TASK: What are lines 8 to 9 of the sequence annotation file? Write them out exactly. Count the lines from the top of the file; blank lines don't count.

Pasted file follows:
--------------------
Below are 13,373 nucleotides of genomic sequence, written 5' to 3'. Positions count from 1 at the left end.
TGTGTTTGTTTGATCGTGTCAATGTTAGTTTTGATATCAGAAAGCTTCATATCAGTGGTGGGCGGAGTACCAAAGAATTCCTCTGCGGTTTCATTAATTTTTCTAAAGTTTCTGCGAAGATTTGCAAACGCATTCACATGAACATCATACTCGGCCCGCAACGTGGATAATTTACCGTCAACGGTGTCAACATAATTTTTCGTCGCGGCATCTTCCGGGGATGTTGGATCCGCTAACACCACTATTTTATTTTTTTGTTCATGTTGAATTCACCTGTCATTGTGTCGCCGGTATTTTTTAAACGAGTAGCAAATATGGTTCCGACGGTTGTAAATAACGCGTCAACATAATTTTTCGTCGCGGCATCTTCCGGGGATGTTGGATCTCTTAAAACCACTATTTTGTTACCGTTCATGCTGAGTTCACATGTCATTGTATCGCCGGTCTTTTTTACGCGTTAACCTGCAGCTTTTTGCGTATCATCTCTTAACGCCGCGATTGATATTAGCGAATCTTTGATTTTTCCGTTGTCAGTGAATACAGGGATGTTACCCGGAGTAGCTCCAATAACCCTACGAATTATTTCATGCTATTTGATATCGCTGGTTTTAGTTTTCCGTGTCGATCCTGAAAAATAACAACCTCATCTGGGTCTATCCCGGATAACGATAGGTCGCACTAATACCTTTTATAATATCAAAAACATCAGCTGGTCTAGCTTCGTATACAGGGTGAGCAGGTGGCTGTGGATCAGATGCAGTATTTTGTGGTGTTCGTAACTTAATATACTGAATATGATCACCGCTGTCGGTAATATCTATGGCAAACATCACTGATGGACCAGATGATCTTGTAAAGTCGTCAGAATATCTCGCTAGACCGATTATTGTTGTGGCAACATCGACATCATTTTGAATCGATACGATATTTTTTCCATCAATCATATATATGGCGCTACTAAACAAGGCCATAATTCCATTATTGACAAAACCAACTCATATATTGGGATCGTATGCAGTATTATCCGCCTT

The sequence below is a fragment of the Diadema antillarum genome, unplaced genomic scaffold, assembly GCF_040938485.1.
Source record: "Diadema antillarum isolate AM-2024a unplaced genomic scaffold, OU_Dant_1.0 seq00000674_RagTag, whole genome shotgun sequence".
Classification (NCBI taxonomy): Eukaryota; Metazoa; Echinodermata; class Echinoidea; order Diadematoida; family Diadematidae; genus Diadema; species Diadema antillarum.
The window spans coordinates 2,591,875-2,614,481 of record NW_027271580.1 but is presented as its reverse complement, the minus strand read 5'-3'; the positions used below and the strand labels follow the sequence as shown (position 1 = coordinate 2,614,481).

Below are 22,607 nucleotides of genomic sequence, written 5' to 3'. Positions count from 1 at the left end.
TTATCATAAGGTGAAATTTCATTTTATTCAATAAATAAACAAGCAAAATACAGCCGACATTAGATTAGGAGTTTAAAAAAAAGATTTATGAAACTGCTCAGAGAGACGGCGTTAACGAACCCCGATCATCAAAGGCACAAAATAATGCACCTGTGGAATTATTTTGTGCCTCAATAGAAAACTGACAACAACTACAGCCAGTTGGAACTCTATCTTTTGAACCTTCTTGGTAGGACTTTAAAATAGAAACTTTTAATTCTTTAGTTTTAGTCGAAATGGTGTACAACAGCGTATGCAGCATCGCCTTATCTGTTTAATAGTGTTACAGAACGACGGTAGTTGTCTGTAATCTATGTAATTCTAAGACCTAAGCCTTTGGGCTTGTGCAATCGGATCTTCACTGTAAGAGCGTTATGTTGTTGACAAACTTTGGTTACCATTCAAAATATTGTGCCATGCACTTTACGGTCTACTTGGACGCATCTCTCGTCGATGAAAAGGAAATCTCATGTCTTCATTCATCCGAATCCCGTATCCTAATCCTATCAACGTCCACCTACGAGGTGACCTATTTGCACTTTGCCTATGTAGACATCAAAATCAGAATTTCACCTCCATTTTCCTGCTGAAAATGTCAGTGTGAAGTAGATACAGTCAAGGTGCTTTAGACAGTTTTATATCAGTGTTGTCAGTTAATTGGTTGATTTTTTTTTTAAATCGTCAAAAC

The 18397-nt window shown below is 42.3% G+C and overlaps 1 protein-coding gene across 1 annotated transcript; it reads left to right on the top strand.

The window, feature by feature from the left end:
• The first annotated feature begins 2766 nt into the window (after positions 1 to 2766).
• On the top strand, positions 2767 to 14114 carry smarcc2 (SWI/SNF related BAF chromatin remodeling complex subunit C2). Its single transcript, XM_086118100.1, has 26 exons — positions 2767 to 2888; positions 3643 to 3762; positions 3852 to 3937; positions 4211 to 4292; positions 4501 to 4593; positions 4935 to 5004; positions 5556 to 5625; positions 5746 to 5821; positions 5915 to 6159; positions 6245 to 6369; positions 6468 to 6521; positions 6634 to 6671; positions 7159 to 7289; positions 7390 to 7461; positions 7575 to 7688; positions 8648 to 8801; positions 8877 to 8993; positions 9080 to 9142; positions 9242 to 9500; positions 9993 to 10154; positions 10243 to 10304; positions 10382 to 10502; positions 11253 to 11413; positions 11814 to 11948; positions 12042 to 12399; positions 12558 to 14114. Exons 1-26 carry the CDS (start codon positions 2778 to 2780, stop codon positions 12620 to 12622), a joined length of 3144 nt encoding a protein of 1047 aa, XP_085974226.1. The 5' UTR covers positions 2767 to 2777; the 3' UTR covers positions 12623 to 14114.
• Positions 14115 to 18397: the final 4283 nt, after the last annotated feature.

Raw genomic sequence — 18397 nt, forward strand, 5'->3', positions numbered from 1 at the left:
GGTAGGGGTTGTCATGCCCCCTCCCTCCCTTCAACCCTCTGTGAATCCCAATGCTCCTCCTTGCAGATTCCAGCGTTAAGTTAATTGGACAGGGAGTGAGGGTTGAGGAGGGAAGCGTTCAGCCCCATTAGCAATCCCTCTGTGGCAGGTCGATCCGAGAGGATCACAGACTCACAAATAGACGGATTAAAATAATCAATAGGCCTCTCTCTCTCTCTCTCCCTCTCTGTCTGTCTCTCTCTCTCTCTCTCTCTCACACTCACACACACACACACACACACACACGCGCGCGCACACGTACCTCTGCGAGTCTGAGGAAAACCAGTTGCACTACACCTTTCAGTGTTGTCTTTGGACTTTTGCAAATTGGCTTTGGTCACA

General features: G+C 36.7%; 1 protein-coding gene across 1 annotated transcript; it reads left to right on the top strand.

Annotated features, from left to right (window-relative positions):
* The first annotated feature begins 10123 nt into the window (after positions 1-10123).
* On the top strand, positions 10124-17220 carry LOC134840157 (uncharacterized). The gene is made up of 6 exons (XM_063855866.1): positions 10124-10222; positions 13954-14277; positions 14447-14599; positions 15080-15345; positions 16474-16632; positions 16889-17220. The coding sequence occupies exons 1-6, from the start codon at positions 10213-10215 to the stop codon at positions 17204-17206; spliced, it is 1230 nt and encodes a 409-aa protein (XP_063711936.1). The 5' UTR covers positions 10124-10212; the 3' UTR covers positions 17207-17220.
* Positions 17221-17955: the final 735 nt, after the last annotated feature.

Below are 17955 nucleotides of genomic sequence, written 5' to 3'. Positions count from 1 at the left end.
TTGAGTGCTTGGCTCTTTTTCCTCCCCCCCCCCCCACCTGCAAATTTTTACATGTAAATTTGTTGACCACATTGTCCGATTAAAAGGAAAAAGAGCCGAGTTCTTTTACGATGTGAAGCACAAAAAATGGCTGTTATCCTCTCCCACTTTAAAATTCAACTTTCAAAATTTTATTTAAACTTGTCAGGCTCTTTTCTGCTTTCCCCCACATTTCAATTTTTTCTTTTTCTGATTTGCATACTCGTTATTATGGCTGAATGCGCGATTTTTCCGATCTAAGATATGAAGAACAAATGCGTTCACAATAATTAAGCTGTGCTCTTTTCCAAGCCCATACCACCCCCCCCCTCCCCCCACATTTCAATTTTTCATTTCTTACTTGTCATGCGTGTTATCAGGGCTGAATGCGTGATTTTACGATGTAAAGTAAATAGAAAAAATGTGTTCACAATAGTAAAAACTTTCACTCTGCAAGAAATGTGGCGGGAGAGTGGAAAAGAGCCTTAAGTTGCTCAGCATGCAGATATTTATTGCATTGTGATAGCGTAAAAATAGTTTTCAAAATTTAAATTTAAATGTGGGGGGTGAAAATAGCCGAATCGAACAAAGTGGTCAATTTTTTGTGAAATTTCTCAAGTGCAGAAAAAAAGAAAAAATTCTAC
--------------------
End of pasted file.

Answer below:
TTATCATAAGGTGAAATTTCATTTTATTCAATAAATAAACAAGCAAAATACAGCCGACATTAGATTAGGAGTTTAAAAAAAAGATTTATGAAACTGCTCAGAGAGACGGCGTTAACGAACCCCGATCATCAAAGGCACAAAATAATGCACCTGTGGAATTATTTTGTGCCTCAATAGAAAACTGACAACAACTACAGCCAGTTGGAACTCTATCTTTTGAACCTTCTTGGTAGGACTTTAAAATAGAAACTTTTAATTCTTTAGTTTTAGTCGAAATGGTGTACAACAGCGTATGCAGCATCGCCTTATCTGTTTAATAGTGTTACAGAACGACGGTAGTTGTCTGTAATCTATGTAATTCTAAGACCTAAGCCTTTGGGCTTGTGCAATCGGATCTTCACTGTAAGAGCGTTATGTTGTTGACAAACTTTGGTTACCATTCAAAATATTGTGCCATGCACTTTACGGTCTACTTGGACGCATCTCTCGTCGATGAAAAGGAAATCTCATGTCTTCATTCATCCGAATCCCGTATCCTAATCCTATCAACGTCCACCTACGAGGTGACCTATTTGCACTTTGCCTATGTAGACATCAAAATCAGAATTTCACCTCCATTTTCCTGCTGAAAATGTCAGTGTGAAGTAGATACAGTCAAGGTGCTTTAGACAGTTTTATATCAGTGTTGTCAGTTAATTGGTTGATTTTTTTTTTAAATCGTCAAAAC

The 18397-nt window shown below is 42.3% G+C and overlaps 1 protein-coding gene across 1 annotated transcript; it reads left to right on the top strand.